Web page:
What are the basics of the recent energy policy proposals in Congress?
There are two energy bills moving through Congress right now: The American Clean Energy and Security Act in the House of Representatives (*cosponsored by Waxman-Markey) and the Clean Energy Jobs and American Power Act in the Senate (**sponsored by Boxer-Kerry). The meat of both energy policy proposals is a Cap and Trade program for carbon dioxide emissions — a principal greenhouse gas to which climate change is attributed — in the US. Cap and Trade is a program for capping total carbon dioxide emission and creating a market for carbon dioxide (CO2) emissions among potential polluters. Regulators decide the total amount of CO2 society desires (the Cap) and then allocates permits or allowances to emitters totaling that amount. These allowances are fully marketable commodities (the Trade)***.
Read on to find out the potential economic impacts of Cap and Trade and why Ohio (and you) should care...
What are the potential economic impacts of a national CO2 Cap and Trade system?
There is no way around the reality that a Cap and Trade system (or any CO2 reduction regulation for that matter) will raise carbon-intensive energy prices and this rise in energy prices will trickle through in some way to most end products. As with the production of any final product, raising the price of an essential input — which in this case, CO2 can be thought of as an essential input into the production of energy and most other final products — will raise the price of the final products. This is not necessarily a bad thing, as the new prices will, if designed correctly, reflect the full social cost of energy production, including the costs of climate change.
Preliminary results from National Science Foundation-funded research that I have been involved in with Professors Bhavik Bakshi and Prem Goel indicates that a carbon allowance price of $.05 per kilogram of carbon — a carbon price consistent with the price increase expected under either the House or Senate version of the Cap and Trade program — will result in a 15 percent increase in the price of coal-fired electricity and a 10 percent increase in the price of petroleum-fired electricity.
Why should Ohio care?
The three sectors most impacted by a carbon pricing scheme, manufacturing, transportation and coal fired electricity, constitute 24 percent of Ohio’s GDP. Comparing that to the national average for these three of 17 percent, it is clear that Ohio is heavily invested in impacted sectors relative to other states****. Ohio is currently among the nation’s least invested states in renewable energy production. A strong case can be made for carbon allowances to be allocated in such a way that the resulting redistribution of revenues from energy production results in increased investment in renewable energy production in Ohio, thereby reducing the economic burden.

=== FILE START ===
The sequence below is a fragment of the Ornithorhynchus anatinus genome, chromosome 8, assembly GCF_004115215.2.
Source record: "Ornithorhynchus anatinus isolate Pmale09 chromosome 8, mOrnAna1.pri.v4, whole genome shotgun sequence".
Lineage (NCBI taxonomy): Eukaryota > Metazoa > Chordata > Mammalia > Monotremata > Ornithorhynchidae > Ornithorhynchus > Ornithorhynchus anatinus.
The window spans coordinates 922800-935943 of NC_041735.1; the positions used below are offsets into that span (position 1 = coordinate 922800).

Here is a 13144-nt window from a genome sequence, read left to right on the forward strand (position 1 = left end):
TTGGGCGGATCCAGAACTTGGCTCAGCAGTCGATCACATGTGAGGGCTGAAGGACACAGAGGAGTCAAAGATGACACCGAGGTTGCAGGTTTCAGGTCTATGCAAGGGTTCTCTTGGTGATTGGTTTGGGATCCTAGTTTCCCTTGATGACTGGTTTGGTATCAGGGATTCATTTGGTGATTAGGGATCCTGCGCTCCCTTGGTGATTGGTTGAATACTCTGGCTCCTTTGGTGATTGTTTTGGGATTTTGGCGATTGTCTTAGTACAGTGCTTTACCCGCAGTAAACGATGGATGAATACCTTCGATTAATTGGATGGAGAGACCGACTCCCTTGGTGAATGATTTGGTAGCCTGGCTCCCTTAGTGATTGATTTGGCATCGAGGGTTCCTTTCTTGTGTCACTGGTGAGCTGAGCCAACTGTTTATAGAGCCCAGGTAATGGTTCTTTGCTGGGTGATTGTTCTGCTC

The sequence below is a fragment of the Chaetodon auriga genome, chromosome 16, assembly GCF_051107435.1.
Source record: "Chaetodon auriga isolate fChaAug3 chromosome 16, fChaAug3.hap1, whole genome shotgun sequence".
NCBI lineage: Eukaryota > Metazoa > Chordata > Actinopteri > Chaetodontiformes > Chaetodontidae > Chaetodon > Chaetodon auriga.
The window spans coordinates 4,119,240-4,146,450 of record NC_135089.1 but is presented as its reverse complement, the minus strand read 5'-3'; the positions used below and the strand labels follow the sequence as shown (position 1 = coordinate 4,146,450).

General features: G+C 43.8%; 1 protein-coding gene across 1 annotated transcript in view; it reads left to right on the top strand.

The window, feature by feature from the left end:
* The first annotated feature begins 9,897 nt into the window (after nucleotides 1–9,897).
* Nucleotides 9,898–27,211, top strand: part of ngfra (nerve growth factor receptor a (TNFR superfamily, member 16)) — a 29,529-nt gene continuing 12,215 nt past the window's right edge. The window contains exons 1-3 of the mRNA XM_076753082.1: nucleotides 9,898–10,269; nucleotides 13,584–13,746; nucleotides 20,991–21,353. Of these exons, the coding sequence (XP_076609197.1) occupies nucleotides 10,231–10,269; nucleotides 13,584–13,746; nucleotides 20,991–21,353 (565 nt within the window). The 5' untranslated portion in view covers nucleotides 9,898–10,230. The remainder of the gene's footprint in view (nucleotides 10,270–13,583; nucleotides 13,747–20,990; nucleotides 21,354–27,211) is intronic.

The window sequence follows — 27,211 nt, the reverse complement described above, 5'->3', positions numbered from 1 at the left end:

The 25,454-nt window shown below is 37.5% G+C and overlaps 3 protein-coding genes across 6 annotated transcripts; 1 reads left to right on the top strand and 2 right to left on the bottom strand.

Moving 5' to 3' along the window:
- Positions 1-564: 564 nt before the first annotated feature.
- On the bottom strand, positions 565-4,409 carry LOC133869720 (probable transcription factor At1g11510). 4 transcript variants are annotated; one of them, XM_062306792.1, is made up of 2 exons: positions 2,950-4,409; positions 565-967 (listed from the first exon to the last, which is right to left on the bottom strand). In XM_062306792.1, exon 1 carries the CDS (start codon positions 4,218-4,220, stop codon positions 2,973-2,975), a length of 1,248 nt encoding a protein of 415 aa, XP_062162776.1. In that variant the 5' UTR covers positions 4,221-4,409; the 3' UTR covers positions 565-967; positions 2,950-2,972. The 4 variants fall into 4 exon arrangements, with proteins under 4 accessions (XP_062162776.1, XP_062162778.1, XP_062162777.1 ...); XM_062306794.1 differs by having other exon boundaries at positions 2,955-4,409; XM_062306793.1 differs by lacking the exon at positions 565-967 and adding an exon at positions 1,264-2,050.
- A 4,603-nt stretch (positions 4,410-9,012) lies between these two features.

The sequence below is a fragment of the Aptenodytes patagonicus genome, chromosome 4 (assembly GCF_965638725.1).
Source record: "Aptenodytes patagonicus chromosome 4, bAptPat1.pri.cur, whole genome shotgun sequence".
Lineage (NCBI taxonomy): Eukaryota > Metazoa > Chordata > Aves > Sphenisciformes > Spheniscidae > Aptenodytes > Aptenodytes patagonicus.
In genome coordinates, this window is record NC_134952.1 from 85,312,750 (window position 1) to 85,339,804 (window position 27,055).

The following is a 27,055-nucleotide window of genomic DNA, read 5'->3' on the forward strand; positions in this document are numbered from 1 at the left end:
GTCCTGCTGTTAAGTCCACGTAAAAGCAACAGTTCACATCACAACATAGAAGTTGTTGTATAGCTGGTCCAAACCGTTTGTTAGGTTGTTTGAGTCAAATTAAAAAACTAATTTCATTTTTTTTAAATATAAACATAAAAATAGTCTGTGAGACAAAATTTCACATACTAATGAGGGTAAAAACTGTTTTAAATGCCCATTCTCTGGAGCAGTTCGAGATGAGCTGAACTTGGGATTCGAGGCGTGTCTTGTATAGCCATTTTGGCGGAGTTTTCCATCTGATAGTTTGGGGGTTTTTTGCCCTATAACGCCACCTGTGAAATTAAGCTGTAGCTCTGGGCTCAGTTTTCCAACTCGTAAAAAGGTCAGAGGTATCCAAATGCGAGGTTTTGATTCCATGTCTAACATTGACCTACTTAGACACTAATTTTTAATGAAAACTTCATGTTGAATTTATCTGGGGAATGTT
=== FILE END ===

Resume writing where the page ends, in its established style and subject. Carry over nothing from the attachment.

*Editorial deletion #1: nicknamed ACES
**Editorial deletion #2: with the much less pronouncable acronym CEJAP
***Editorial deletion #3:
Emitters who can reduce a unit of CO2 cheaper than the going market-determined price for allowances can sell their allowances on the market to emitters who find reducing CO2 more expensive. In contrast to traditional regulatory approaches to pollution, which frequently either dictate the technologies to be used for pollution reduction on dictate the amount any individual polluter can emit, Cap and Trade ensures the total desired pollution reduction in met, while affording the emitters the ability to reduce emission at least cost. In other words, despite sounding like a bad breakfast cereal parody, Cap and Trade is the least expensive way of achieving any particular level of CO2 reduction.
I guess they didn't find that funny...or informative.
****Editorial deletion #4:
While these results can be interpreted as a call for Ohio’s Representatives and Senators to oppose Cap and Trade legislation on the grounds that Ohio bears a disproportionate burden of the costs, I would offer an alternative interpretation: These results call for careful consideration be given to the initial allocation of carbon allowances and the resulting redistribution of revenues. Ultimately, carbon pricing will provide incentives to shift from carbon based energy production to other, renewable forms of energy production.